Roderigo played by Peter Hobday
Written by: William Shakespeare
Peter trained at Royal Central School of Speech and Drama.
Previous theatre includes: Rudolf (West Yorkshire Playhouse); The Little Gardener (Tour/How It Ended); Cleansed, An Oak Tree (National Theatre); The Boy Who Never Grew Up (Lyric Hammersmith); A Midsummer Night’s Dream, The Snow Queen (The Dot Collective); Written On Skin (Lincoln Center NYC); The Way Back Home, The Cherry Orchard (Young Vic), and Say It With Flowers (Hampstead Theatre).
Film includes: Roses in Winter.
Television includes: Episodes and The Mimic.
"I've said it so many times on these interviews, the cast are brilliant! I will definitely take away that Saturday where I did Iago here...And I think that proved to me that sometimes you can just enjoy the ride of being completely supported and carried by an amazing team..."
As Peter prepares for the final performance, he reflects on his favourite moments from the run.
"It’s really funny the audience reaction to Iago at the end. They really wanted to see him be tortured at the end. And I think that says more about that individual, about the people watching it. They’ve watched this horrific play and they want more..."
Exploring the themes of Ellen McDougall's production, Peter discusses violence and voyeurism.
"Iago's viciousness or his weapon is his mouth, his words. And at that particular point in the show, words can’t save him. He’s desperate, so has to put a lot of effort into the death of his wife...it’s so audible. Collective horror."
Understudying Iago during the run, Peter reflects on the two times he played Iago, and the character's violence both in words and deeds.
"I think Roderigo has a real battle with masculinity in this production and Othello in general. Being told, ‘Come, be a man, be a man'. I think that’s what he learns. He’s told it at the beginning, but I think he learns it at the end..."
With one month of performances left, Peter reflects on what Roderigo learns in the play, and what he too has learned.
"I think Iago would see himself as someone who potentially has nothing to lose and everything to gain. He says, 'I have looked upon the world for four times seven years and I never knew a man who knew how to love himself'. And I think that is true...it’s all sparked from hatred, self-hatred I think.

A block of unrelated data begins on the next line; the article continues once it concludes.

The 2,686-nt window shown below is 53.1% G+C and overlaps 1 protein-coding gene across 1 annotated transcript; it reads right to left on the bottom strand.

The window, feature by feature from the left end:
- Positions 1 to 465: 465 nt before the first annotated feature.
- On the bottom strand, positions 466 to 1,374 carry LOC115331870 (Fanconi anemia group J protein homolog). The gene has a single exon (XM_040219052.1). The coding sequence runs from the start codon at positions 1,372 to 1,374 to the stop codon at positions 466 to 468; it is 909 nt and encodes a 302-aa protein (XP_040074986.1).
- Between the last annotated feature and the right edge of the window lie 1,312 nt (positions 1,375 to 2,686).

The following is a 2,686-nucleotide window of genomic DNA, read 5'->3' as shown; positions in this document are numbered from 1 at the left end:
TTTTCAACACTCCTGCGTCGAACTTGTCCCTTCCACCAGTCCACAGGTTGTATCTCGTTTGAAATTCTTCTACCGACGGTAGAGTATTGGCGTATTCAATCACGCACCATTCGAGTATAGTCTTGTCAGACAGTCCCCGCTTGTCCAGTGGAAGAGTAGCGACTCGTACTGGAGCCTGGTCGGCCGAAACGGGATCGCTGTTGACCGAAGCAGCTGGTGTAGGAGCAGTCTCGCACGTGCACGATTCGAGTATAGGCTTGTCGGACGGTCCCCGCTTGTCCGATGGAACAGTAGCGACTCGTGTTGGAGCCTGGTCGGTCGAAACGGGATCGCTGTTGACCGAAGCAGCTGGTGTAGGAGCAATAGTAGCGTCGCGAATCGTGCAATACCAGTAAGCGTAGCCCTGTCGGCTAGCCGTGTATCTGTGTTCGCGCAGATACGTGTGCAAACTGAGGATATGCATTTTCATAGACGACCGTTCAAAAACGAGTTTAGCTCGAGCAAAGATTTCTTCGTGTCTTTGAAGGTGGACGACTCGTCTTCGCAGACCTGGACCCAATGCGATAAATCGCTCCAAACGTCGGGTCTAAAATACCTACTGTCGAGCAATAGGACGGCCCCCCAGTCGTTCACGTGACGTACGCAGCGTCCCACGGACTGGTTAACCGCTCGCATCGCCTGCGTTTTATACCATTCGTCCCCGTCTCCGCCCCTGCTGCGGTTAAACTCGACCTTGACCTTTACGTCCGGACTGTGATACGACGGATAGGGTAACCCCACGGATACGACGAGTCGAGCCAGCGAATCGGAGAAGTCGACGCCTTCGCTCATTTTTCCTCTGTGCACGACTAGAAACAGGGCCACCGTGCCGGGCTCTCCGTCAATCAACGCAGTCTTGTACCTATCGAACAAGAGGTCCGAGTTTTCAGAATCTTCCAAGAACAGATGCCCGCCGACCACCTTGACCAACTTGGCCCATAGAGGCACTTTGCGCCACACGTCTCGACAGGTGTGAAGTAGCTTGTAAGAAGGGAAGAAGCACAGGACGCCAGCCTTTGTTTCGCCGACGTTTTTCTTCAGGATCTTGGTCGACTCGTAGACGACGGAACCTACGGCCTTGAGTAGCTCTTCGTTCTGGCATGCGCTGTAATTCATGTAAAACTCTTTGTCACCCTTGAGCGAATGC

Playing no less than three roles in the play, Peter talks us through the different tracks for each character, the understudying process, and what he (and Iago) think of this character.
"What’s the point of live theatre if it can’t shift or mould? I also think atmosphere in theatres is so variant and every night we’re playing with that. And this company is so responsive and alive too!"
As performances continue, Peter looks back on leaving the rehearsal room, bringing the show onto the stage, and how the audience and company are reacting.
"I think what we are doing is we are making a comment on how relevant this play is today. Unfortunately, I think we are in a world full of deception and I think that we're making a comment on that."
With performances a few weeks away, Peter talks us through the rehearsal process, performing in candlelight, and the relevance of Othello today.
"I think Iago is Roderigo's only friend. I don't think personally Roderigo has spoken to Desdemona. The relationship is suggested through Iago, and I don't think Desdemona quite knows Roderigo exists..."
With rehearsals underway for Othello, Peter tells us about fight calls, violence in the play, and his initial impressions of his character Roderigo.